But having to write this and bring my family into it while they’re in the other room is just a lot more fragile. It has a completely different feeling, and I think it’s more challenging. I think there’s so much freedom when you’re single and you owe nothing to anyone and you don’t have a stepdaughter, you don’t have a partner, you don’t have in-laws, so I was super free in my writing. I’m still incredibly free in my writing, because my husband does not care about anything that I write. No, he cares about it but he’s so supportive and loves it, so there was nothing of that. But I was also like, this isn’t the book where I go into my husband’s flaws, it just doesn’t feel right.

But I was worried because I hate the cliché of the crazy bitch and the rock husband. I even say that in the book, and then I had an interview where literally the person led with “Tony seems like such a rock.” I’m like sure, yeah. It’s not that he’s a rock, it’s just that he doesn’t have PMDD, you know what I mean? So there’s something to that. I really didn’t want it to come across as cliché. But I think there’s definitely much more room and freedom about writing about a toxic relationship, an ex with all this passion and stuff who you’re never going to see again versus your partner who is literally in the kitchen.

Analyssa: Are you a Taylor Swift fan at all?

Chloe: Sure, yeah.

Analyssa: So Instagram has decided that I would like to watch Taylor Swift reels, which I guess now I am watching them when they give them to me, so I’ve told them “yes, correct.”

Chloe: “You were right.”

Analyssa: I’m like yeah okay sure, you’re right, but I think if I were given other videos, I would watch other videos. I’m just watching what they give me. But there’s one where someone asks her: Are you worried about writing songs about exes? Which is such a trite thing to be asking her at this point, but her response is like: “No, because you don’t write a song about someone unless it’s totally over.” And so much of her new stuff has been written while she’s been in a relationship, famously, so that’s what that made me think of.

Chloe: I can totally see that. There’s a huge difference, and back to what you were saying it’s like, sometimes you read a memoir by someone, and you get really invested in their relationship, and you look that person up and you’re like “oh, they got divorced.” That’s hard for me, when I read, but it challenges you. Again, back to nuance, it challenges you to be like “life continues.” You can keep growing, you can keep evolving. It’s okay to change your mind. You don’t owe anything to anyone. Just because you wrote a book that you got married at the end of doesn’t mean that you need to stay married, just because it’s in print. You see this all the time in memoirs. I’ll look up the person later and be like, oh, they broke up. But it’s like, yeah because this is life.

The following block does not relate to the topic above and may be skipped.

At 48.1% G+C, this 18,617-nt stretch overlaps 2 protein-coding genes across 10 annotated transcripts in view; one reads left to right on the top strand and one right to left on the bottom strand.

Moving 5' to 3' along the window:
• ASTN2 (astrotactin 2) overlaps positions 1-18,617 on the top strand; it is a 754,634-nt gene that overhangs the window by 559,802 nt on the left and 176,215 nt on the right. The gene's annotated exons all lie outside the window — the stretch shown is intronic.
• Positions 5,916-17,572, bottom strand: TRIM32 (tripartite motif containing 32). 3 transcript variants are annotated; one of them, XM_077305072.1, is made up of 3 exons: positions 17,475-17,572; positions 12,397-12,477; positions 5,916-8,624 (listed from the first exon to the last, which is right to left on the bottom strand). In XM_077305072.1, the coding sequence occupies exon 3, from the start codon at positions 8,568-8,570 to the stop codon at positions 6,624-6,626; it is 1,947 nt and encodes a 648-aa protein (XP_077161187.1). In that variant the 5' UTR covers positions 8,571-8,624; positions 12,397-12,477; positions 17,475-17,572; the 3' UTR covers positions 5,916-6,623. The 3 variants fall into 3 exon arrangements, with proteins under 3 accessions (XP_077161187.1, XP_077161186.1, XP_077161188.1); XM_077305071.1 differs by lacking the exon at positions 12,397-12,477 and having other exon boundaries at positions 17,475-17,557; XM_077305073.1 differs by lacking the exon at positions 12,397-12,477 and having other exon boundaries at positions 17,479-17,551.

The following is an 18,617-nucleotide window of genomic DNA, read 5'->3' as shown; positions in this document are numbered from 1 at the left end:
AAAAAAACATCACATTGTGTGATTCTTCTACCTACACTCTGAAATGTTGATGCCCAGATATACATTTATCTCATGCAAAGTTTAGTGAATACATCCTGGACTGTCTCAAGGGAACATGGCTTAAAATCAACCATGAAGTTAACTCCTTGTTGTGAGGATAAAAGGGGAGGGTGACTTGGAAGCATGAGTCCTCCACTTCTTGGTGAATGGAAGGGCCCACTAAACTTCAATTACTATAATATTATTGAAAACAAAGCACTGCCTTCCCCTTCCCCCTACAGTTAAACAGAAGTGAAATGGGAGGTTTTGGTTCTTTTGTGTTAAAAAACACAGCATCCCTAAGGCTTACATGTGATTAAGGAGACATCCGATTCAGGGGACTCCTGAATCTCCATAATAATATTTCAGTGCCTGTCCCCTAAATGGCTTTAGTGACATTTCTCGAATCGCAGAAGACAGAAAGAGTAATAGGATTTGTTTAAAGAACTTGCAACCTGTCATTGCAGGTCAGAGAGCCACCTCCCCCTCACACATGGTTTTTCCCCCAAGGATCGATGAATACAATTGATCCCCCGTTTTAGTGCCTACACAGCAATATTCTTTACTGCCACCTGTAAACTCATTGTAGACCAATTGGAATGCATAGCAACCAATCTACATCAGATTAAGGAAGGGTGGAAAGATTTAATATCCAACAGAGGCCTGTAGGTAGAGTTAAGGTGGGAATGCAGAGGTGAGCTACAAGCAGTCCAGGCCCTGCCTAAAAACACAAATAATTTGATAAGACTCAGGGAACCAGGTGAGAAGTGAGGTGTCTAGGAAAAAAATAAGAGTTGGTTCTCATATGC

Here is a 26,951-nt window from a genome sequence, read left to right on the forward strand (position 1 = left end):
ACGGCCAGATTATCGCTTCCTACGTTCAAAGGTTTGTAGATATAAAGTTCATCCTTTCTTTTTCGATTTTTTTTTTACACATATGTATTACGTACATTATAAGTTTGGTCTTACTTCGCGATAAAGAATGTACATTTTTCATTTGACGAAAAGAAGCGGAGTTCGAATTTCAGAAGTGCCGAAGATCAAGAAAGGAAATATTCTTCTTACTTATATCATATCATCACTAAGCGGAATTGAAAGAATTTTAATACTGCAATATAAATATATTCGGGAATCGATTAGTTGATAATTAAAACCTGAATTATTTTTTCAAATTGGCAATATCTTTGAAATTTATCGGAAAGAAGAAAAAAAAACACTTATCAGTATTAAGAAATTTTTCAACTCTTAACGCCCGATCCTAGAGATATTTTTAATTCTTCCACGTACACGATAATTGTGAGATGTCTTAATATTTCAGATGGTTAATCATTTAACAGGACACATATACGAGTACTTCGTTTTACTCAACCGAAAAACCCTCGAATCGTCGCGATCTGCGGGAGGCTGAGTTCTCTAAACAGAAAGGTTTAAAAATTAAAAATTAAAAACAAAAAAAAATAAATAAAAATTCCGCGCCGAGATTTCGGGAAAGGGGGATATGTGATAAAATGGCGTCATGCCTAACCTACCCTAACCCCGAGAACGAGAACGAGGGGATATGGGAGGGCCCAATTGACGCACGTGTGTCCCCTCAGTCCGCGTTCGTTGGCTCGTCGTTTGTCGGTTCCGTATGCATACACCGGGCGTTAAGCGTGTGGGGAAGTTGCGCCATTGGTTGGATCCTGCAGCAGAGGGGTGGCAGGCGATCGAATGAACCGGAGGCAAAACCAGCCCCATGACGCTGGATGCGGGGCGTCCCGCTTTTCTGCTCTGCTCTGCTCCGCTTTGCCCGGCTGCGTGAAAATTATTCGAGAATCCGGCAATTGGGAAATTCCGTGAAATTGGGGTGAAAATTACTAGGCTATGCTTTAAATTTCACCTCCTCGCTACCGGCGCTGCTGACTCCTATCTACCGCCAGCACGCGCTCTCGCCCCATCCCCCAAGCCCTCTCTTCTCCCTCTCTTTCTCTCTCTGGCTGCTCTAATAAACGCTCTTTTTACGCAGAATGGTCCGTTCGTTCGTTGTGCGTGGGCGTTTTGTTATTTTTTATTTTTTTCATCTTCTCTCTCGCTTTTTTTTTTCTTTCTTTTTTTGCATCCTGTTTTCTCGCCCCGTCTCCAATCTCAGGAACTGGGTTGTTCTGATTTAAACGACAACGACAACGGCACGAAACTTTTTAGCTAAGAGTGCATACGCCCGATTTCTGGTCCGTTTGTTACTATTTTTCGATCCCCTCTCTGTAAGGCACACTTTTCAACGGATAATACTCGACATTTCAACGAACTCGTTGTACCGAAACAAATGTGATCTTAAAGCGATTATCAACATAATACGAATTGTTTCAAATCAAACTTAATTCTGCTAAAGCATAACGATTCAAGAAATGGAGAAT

And I mention that a bit in the book, because Molly Wizenberg, who wrote The Fixed Stars, she had written a book where she was happily married with her husband and their kid, and I think some kind of cooking type book. And then her next book, The Fixed Stars, was about the demise of that marriage and how she found herself really attracted to this woman, and now she’s with that woman. And she has that quote like: “How do you write the truth when the truth is continually changing?” And you don’t! You try, to the best of your ability. Writing memoir is like stopping time. It’s like, here’s this time of life. Is it always going to be that way? No, but that’s why I captured it in the time that it was.


The Red Zone: A Love Story is out now.


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Analyssa

Analyssa is a co-host of the To L and Back podcast: Gen Q edition. She lives in LA, works at a TV studio, and can often be found binge-watching an ABC drama from 2008. You can follow her on Twitter, Instagram, or her social media of choice, Letterboxd.

Analyssa has written 40 articles for us.

2 Comments

  1. Thanks for this interview Analyssa! I’m a fan of Women and also Chloe’s short stories, and this memoir sounds super interesting, especially the kaleidoscope of voices chapters interspersed. Interesting too to think about how memoir has this capacity to reveal/open out onto these more shared experiences too.

  2. The first period is a scary time for many girls. The “blood” in tampon commercials is real blood, but it’s not blood from your period. It’s just the color of the dye. It’s a little blue, which is the color that can be seen when the dye is mixed with some water. I will visit http://www.chosungahbeauty.us/article/q-a/6/25/ now. There are also other colors you might see from the dye, including red, brown, black, and green. The first period is also known as menarche.